Build Your Own Gaming PC for Under $800

A recommended list of parts for building a low cost gaming PC

Assembling the computer
Jasmin Merdan / Getty Images

Many people do not realize how easy it is to put together a DIY computer system from parts. In fact, many systems that users build can outperform purchased gaming PCs. The biggest challenge of putting together a computer system is typically finding what parts to buy. That is where this guide comes in.

There is a huge variety of gaming available on the PC that is not found in console systems. But there are specific hardware requirements in order to play 3D games on a PC. Usually, media outlets only review the top of the line gear, making it hard to find a good low-cost gaming rig. This guide is designed to try and build a system that is dedicated to gaming that won't break the bank. It may not be the flashiest system around, but it does play games very well. It also only covers the core computer system without a monitor. The current build ranges from around $750 for the parts.

Many of the parts on this list are sold as OEM products. They are the same items that would come in a retail package but have less material as they are sold in bulk typically to builders. They should carry the same warranties and protections as retail box products. Remember that this is just a guide of recommended products. There are many alternative components available that will perform just as well.

List of Budget Gaming PC Components

  • Case - Rosewill R536-Red
    • A low-cost steel mid-tower desktop computer case that comes equipped with a 500W rated power supply. The red accents give it a bit of character over a traditional all-black design.
  • Motherboard - ASRock Z170M Pro4S
    • The Z170 motherboard chipset offers the greatest level of features and performance including overclocking. This is a smaller mATX board but it does feature things such as M.2 SSD support.
  • Processor - Intel Pentium G4500
    • While this dual-core processor uses the Pentium name, it uses the same Skylake core as the latest Intel Core i 6000 series processors. It offers a good level of performance plus support for many new technologies.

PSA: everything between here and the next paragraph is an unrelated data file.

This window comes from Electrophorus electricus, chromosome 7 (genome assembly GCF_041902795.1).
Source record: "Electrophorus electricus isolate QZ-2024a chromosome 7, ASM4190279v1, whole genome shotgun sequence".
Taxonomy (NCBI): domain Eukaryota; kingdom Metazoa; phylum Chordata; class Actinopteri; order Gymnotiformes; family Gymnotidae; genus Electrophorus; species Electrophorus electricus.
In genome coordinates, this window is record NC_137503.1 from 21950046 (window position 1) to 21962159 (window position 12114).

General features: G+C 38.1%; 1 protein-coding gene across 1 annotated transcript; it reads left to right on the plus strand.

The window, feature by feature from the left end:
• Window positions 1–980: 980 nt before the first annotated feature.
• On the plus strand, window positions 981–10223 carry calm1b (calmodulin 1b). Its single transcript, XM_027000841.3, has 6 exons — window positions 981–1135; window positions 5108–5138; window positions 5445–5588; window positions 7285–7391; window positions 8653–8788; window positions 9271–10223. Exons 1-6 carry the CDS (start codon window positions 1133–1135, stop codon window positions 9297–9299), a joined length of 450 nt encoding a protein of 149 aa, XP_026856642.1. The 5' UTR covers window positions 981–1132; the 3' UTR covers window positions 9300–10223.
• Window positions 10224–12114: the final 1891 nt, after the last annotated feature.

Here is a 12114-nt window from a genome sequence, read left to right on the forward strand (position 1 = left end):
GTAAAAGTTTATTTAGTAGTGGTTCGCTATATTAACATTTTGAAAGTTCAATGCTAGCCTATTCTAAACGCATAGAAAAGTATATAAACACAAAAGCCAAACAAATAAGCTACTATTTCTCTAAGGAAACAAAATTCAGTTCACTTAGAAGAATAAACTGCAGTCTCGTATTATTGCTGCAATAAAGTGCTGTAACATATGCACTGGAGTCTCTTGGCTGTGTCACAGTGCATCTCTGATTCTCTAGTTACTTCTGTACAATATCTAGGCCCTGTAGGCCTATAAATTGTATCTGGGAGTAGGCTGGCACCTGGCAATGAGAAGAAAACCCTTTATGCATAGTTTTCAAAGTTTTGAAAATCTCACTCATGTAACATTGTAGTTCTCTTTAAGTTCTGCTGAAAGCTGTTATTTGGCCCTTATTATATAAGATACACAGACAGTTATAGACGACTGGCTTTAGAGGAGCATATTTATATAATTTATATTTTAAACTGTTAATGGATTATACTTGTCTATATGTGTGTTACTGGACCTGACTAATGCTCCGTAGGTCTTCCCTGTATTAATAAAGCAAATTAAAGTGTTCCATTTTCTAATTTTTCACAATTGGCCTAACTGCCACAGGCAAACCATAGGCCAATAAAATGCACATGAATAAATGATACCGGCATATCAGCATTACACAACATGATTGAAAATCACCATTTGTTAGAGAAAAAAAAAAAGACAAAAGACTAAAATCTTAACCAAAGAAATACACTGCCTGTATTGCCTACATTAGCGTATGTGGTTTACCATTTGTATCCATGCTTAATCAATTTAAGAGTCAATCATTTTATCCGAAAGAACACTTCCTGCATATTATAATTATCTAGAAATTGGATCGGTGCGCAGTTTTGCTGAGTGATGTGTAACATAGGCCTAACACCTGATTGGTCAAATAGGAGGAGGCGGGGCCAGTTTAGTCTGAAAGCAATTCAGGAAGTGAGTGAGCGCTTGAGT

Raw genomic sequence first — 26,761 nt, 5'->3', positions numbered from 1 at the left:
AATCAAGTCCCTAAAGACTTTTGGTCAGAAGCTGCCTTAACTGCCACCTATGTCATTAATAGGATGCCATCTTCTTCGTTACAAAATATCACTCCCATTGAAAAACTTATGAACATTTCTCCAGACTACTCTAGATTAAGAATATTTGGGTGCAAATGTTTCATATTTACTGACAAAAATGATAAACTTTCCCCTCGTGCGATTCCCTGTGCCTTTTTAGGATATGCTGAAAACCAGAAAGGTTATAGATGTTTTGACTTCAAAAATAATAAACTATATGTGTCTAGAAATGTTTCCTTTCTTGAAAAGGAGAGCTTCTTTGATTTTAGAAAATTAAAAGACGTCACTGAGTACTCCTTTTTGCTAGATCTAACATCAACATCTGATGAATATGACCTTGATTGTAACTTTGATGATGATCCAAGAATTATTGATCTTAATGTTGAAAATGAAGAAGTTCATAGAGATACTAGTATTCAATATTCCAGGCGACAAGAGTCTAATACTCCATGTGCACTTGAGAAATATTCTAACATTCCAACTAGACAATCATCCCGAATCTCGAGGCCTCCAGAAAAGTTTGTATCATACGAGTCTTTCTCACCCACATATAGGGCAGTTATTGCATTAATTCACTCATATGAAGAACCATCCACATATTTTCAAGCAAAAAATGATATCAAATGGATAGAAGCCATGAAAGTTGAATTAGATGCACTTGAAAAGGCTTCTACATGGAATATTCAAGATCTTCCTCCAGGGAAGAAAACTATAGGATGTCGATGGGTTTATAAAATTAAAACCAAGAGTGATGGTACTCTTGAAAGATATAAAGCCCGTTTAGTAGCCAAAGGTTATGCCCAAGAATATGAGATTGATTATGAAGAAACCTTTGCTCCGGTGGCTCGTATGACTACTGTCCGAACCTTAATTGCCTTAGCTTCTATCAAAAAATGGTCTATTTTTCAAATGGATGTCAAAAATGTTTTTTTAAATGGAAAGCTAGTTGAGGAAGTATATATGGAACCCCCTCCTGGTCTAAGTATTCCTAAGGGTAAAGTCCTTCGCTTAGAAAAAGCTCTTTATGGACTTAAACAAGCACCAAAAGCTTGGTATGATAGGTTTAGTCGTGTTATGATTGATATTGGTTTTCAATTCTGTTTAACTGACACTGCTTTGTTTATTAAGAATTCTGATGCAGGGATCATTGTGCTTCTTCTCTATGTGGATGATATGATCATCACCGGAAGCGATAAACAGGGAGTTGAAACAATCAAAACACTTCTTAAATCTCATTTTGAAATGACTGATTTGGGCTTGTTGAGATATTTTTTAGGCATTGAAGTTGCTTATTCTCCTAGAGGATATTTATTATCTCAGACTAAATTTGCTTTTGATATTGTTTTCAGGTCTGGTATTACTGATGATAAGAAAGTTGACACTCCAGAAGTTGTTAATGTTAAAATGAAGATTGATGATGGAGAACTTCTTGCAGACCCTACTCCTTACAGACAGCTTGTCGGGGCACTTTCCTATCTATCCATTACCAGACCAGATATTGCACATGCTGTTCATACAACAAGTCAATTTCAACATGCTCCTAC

• Memory - Crucial Ballistix Sport 8GB PC4-19200 DDR4 Kit
    • DDR4 is slowly starting to replace the venerable DDR3. It offers faster overall performance with lower power consumption. 8GB should offer a smooth overall computing experience.
  • Video Card - eVGA GeForce GTX 960 4GB SSC Gaming
    • While there are newer cards that offer somewhat better performance, finding them for under $200 even though that is their list price is quite difficult. The GeForce GTX 960 is still a great card that provides solid gaming performance with very high detail levels on displays up to 1920x1080. It does this while using very little energy and producing very low noise levels. The eVGA brand also has the nice perk of its Step-Up program in case you want a better card within 90 days of purchase.
  • Hard Drive - Seagate 3TB SATA
    • Seagate has been making hard drives for a very long time and their latest drives offer some solid performance and good capacity without being extremely expensive.
  • SSD - Samsung 750 250GB SSD (Optional)
    • This is entirely optional, as it will add another $70 to $100 to the cost of the system, but solid-state drives offer a dramatic improvement in the performance. 250GB is a bit small for the root partition especially if you plan on putting a lot of games on the main drive for the performance boost but the drive can also be used as a Smart Response Technology cache for the primary hard drive which also can boost performance without the space constraints.
  • DVD - ASUS DRW-24B1ST SATA (optional)
    • This low-cost DVD burner supports all of the current DVD media standards and has 24x speeds for DVD+/-R media. It is no longer required though as Microsoft offers Windows installers on USB drives.
  • Keyboard and Mouse - Logitech MK120 USB Keyboard and Mouse
    • This keyboard and mouse combo is very inexpensive but provides a good overall feel.
  • Operating System - Windows 10 Home 64-bit (USB)
    • Windows latest operating system fixes many of the errors of Windows 8 and now is available on a USB flash drive for easy installing without an optical drive most people don't need now.

Other Components Needed For a DIY Gaming PC

This list of components will make up the heart of the computer system, but it still needs a few parts. There are no speakers for the system which is probably something that most people playing games would want. There are some monitors that have them built in but if you plan on also communicating while in the games, a nice headset is probably a good option. A good monitor that mixes screen size and resolution while being affordable is key. Check out this selection of the Best 24-Inch LCD Monitors for a good balance of size and price.

Putting Your DIY Gaming PC Together

Of course, once you have all the parts, the computer system will have to be assembled and installed. Tutorials on the various steps required to install the parts together into the computer system can be found in one of two ways. There are a number of step-by-step Tutorials for putting together the components. For those with access to a Kindle e-reader or application, you can also pick up a copy of Build Your Own Desktop PC which offers detailed images and descriptions.